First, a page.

Tuesday, 17 June 2008

Pictures of insects

I thought I would open this with butterflies, since everyone loves butterflies. This one was quite "tame," and let me get very close.
This fellow (a tiger swallowtail) was out in the woods north of Fort McMurray.

The people in Alberta call these little fellas June bugs, but anyone who knows insects knows that this is not a June bug. Tarsands beetle is also a common name, but pine beetle or cedar sawyer are more accurate. Occasionally they bite, taking a chunk off your arm; that's only when they think you're a tree. It's fun to watch them fly, as their antennae poke way up and their bottoms (abdomen, if you prefer) hang down.

This is blurrier, but it allows you to see the length of the antennae.

This sphinx moth was in the stair well two years ago.

A bumblebee at work last year.
When I get my hands on more insect pictures, I will post them!
EDIT July 29, 2008:

This is an unfortunately blurry picture of a grasshopper. I tried to use my supermacro, but it, alas, focused behind him.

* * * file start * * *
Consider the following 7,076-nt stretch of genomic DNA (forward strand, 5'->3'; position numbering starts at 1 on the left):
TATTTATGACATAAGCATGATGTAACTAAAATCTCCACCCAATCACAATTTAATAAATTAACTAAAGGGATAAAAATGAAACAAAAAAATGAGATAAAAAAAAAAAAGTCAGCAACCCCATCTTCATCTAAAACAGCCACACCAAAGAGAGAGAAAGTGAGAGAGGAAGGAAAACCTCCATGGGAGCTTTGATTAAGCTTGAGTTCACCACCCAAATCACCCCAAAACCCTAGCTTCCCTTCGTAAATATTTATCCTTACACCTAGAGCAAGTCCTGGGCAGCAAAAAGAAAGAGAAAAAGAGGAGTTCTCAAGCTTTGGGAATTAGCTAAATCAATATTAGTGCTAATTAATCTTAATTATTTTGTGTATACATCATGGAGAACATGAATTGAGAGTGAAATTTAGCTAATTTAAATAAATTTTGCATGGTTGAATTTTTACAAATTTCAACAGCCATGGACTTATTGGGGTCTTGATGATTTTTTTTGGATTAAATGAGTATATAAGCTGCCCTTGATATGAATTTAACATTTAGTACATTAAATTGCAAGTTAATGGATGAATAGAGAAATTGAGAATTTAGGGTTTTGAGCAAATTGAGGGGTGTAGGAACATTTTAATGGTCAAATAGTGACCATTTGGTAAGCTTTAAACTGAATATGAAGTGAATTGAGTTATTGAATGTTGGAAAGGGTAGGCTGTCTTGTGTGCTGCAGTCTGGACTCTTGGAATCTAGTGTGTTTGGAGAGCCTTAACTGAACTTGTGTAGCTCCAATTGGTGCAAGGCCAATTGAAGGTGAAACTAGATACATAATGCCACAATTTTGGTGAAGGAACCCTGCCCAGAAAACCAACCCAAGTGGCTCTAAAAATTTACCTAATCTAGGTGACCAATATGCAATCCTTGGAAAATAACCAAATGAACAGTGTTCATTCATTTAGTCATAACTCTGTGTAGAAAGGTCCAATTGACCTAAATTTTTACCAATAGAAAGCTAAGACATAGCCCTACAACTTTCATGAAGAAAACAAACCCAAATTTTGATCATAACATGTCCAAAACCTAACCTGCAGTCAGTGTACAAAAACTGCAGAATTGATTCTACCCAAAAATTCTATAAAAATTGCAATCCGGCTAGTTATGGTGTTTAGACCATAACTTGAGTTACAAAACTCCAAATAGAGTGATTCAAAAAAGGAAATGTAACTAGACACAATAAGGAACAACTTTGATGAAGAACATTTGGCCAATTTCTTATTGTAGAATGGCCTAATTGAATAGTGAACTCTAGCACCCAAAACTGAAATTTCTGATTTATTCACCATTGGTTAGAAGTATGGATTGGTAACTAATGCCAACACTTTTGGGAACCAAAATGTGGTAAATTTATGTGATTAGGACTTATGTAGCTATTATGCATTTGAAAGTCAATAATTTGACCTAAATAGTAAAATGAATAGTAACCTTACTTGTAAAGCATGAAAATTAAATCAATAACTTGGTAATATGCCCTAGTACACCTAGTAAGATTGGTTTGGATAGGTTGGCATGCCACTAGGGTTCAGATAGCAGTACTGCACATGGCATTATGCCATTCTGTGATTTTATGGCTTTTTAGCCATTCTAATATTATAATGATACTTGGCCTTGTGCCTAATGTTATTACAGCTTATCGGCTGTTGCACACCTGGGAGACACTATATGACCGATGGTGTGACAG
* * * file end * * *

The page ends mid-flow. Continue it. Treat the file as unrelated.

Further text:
And this is a ladybug behind Drumheller.

EDIT September 13, 2008:

I have no idea what this guy is. He's awesome though. Pinery, last year.

EDIT 26 January 2009: a stick insect, a giant madagascar hissing cockaroach, and butterflies, from the Butterfly Conservatory in Cambridge.

EDIT: 4 June 2008; I think you call this a stonefly.

This is another tarsands beetle (see Wally the Bug above). He landed on the outside of the window, so I got some close-ups. Do you know what's cool about these guys (other than the length of their antennae)? They have pivoting necks. They can crane their head up to look around. The first picture captures this, I think.
Also, I should clean the window.

No comments:

Blog Widget by LinkWithin